agent on Roy’s tail — this rogue operative capped 12 colleagues before stealing an extremely valuable renewable energy
source dubbed the MacGuffin … ahem, the Zephyr. Roy swears he is only trying to protect Simon (Paul Dano), the Zephyr’s
teenaged inventor. June soon realizes she won’t be leaving Roy’s sight until the case is closed.

Mangold hopes we’ll focus on the ride and for most of “Knight,” we do. Elaborate action scenes catapult our handsome
protagonists around Boston’s highways, into a train traveling through the Alps, over the rooftops of Austria, and down to

How do Roy and June manage these lengthy jaunts? Don’t ask, because no one can answer. “Knight” is stitched together in
spots, so a plane can crash in a cornfield one evening yet the surviving characters wake up in their Boston beds the next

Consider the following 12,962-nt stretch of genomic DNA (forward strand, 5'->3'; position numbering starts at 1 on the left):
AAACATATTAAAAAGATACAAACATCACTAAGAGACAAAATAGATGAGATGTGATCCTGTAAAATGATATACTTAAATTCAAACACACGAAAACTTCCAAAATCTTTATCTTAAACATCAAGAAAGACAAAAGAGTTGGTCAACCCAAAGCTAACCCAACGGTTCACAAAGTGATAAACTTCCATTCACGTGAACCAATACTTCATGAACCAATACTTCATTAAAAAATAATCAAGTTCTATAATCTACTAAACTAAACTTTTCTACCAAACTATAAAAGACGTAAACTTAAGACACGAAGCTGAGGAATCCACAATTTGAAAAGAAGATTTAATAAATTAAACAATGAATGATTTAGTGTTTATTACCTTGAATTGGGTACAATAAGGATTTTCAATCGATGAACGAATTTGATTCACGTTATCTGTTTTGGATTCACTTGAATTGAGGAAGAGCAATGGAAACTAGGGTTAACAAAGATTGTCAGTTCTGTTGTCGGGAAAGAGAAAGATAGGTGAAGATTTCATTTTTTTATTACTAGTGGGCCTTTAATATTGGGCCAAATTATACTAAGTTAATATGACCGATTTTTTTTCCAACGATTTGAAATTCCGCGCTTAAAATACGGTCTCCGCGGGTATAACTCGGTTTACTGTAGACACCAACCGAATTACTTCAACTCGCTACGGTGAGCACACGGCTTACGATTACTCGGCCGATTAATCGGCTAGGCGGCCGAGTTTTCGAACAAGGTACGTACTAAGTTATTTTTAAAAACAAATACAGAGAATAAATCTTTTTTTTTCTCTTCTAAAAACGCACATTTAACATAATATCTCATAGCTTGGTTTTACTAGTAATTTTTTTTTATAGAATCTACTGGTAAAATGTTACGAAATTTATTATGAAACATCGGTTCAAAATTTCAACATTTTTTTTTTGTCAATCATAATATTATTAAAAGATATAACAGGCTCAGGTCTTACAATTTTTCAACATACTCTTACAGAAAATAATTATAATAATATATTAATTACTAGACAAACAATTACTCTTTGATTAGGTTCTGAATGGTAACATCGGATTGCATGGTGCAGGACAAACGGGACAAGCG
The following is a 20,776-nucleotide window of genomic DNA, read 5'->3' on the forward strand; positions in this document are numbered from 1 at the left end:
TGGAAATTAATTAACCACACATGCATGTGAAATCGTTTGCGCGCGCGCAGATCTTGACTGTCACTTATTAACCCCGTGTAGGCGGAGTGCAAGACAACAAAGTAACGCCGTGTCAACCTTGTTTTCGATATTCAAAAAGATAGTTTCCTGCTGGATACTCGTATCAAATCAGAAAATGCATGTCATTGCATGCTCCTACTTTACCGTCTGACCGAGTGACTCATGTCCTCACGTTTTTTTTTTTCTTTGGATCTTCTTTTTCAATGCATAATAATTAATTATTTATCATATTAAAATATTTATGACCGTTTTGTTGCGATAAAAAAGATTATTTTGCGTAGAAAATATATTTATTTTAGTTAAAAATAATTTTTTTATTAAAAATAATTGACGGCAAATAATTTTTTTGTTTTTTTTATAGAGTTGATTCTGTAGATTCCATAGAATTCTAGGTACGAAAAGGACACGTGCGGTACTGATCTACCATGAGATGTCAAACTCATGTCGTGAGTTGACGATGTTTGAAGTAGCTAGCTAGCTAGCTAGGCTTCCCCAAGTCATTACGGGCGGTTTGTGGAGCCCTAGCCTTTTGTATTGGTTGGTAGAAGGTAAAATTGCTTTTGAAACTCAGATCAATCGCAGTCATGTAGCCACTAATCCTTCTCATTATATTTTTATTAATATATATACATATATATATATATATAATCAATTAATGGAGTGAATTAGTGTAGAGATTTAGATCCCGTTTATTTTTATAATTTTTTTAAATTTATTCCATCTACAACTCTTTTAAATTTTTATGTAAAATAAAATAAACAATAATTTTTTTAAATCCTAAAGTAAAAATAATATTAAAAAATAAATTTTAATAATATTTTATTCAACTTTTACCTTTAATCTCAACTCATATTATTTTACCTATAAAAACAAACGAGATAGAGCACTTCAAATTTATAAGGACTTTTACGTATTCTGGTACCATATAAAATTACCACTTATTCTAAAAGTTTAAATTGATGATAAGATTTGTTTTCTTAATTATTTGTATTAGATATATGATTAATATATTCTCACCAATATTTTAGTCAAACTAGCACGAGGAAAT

morning. Apparently Roy also unlocked the secrets to teleportation in addition to boosting that coveted battery. No wonder
the government needs him silenced. The oil industry would be in an uproar if we no longer needed planes, trains, and
automobiles to trot the globe the way Roy and June can. When “Knight” doesn’t feel up to explaining how the action moves
from Point A to Point F, June is drugged and wakes up where the movie needs the couple to be next. It’s convenient. Too
many of those jumps (in logic), though, and you’d be wishing for a handful of those magic drugs yourself.

Mangold, however, knows when to pull back
and when to lean on his mega-wattage stars,
who beam brighter thanks to the ever-ready
batteries that have powered their careers for
years. Cruise scores his first legitimate
comedic role (outside of the Les Grossman fat
suit), and tempers Roy’s overconfidence in